Why Kanye covered Bohemian Rhapsody and why he was right

It’s been 7 days since I watched Kanye West soar one hundred feet above Glastonbury to Touch The Sky. It was a magnificent feat of literalism and my thoughts afterwards were basically just “HOLY SHIT DID YOU SEE WHEN HE GOT INTO THE CRANE? HE WAS IN A FUCKING CRANE!” Since then a hundred think-pieces about the performance have been written (and for every think-piece a hundred whiny white boy “mommy the nasty man covered a queen song” statuses), so what’s the harm in one more?

Credit - The Author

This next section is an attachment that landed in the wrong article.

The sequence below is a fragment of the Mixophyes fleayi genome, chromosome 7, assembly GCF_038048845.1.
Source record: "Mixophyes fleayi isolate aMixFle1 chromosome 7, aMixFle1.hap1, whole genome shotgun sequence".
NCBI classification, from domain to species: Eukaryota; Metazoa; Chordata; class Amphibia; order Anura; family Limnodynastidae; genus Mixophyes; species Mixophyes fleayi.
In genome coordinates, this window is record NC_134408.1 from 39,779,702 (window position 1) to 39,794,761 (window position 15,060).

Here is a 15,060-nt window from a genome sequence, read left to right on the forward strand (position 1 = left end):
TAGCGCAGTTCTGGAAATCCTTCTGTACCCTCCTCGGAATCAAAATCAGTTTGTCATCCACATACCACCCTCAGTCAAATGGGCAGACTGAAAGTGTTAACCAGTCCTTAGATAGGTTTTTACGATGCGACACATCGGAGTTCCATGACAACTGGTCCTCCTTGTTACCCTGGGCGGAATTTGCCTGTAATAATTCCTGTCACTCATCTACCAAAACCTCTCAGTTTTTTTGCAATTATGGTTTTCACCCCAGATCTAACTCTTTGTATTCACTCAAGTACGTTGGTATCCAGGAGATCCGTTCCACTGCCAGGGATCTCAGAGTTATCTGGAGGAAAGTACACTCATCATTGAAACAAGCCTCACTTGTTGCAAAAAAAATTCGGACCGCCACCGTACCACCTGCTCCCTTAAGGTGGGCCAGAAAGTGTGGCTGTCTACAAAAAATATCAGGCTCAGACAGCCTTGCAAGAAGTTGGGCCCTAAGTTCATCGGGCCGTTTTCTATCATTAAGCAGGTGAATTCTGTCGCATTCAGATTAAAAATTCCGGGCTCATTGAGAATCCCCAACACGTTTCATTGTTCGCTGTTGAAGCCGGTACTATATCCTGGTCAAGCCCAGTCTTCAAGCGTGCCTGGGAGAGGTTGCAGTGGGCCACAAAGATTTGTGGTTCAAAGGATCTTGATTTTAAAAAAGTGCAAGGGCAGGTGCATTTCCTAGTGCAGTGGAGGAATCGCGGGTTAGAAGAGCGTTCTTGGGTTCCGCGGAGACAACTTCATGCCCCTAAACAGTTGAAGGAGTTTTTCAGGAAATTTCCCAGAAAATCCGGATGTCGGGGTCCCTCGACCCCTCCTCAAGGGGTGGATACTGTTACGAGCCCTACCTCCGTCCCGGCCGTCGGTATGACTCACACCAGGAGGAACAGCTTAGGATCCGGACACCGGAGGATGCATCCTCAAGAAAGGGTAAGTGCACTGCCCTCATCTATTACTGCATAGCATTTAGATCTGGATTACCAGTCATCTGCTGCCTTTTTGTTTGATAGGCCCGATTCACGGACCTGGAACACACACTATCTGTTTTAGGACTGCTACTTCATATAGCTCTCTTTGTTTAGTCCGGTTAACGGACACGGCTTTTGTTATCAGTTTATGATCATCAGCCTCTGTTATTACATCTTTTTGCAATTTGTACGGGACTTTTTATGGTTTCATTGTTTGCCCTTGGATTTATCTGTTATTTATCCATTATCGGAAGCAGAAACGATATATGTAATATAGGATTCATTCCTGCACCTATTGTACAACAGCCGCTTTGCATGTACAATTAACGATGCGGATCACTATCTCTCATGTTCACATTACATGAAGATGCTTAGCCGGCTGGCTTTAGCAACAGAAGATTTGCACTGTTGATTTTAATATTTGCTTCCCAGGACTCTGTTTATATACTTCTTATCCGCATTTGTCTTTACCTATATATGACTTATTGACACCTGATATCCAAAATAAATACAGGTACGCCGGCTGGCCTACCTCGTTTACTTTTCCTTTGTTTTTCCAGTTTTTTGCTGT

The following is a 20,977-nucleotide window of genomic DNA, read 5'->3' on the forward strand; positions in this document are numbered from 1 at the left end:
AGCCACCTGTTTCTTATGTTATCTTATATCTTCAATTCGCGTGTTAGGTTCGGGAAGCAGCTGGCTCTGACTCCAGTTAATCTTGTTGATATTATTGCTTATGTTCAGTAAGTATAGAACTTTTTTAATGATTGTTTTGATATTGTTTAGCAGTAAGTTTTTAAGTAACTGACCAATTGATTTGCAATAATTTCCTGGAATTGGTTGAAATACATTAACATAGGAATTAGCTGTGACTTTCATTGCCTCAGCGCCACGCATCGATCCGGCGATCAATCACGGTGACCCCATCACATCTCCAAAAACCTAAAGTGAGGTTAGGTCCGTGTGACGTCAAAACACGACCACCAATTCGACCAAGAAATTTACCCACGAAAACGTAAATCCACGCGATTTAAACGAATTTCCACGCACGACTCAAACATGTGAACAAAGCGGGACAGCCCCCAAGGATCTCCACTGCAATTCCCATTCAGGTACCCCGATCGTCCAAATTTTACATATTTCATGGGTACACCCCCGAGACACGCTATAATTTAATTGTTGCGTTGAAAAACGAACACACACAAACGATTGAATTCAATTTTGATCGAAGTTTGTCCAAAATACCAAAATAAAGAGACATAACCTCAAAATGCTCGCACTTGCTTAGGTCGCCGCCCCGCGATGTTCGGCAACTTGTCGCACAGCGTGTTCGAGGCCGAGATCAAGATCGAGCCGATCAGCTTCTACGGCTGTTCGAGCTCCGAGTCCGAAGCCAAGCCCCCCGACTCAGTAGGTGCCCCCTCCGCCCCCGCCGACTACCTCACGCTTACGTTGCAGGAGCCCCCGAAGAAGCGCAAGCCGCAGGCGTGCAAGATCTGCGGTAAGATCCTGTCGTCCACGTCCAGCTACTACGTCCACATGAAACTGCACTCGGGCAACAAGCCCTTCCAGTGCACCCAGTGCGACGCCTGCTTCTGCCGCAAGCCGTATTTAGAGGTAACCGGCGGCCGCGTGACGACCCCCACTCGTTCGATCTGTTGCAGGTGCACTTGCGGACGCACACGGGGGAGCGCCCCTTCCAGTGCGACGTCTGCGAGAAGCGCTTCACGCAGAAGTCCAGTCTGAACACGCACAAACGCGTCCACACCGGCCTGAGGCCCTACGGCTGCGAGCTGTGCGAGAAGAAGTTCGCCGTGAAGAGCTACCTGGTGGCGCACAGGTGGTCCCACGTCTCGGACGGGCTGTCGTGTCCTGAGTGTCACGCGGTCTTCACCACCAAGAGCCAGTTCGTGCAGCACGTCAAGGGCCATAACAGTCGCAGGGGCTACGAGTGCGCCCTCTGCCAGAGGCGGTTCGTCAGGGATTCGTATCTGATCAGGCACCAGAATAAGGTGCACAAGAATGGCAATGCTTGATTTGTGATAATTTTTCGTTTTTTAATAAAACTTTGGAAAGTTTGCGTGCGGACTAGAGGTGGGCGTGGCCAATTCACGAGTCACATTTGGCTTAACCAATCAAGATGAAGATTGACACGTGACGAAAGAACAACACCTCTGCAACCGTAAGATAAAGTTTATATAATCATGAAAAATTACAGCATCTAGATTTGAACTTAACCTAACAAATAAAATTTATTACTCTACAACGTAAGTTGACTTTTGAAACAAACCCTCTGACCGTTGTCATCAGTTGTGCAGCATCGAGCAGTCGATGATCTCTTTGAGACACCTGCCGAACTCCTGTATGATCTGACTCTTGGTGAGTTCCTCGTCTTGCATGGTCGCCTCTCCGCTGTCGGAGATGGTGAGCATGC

I’d been trying to figure out what Kanye would open with for weeks, with my favourite idea being the All Day synths and some giant lasers piercing the Somerset sky before falling silent, at which point Kanye quietly says; “All Day Nigger”. I had numerous complex and inventive openings like this planned out, but for someone as complex and inventive as Kanye something far more simple made much more sense. Some of his later work may have had more artistic merit, but Stronger is the track that sold the most so Stronger is the track that goes first. As with the cherry picker, sometimes Kanye thinks straightforwardly in a way others do not, and when that Daft Punk sample dropped and that incredible light structure rose up I lost my shit.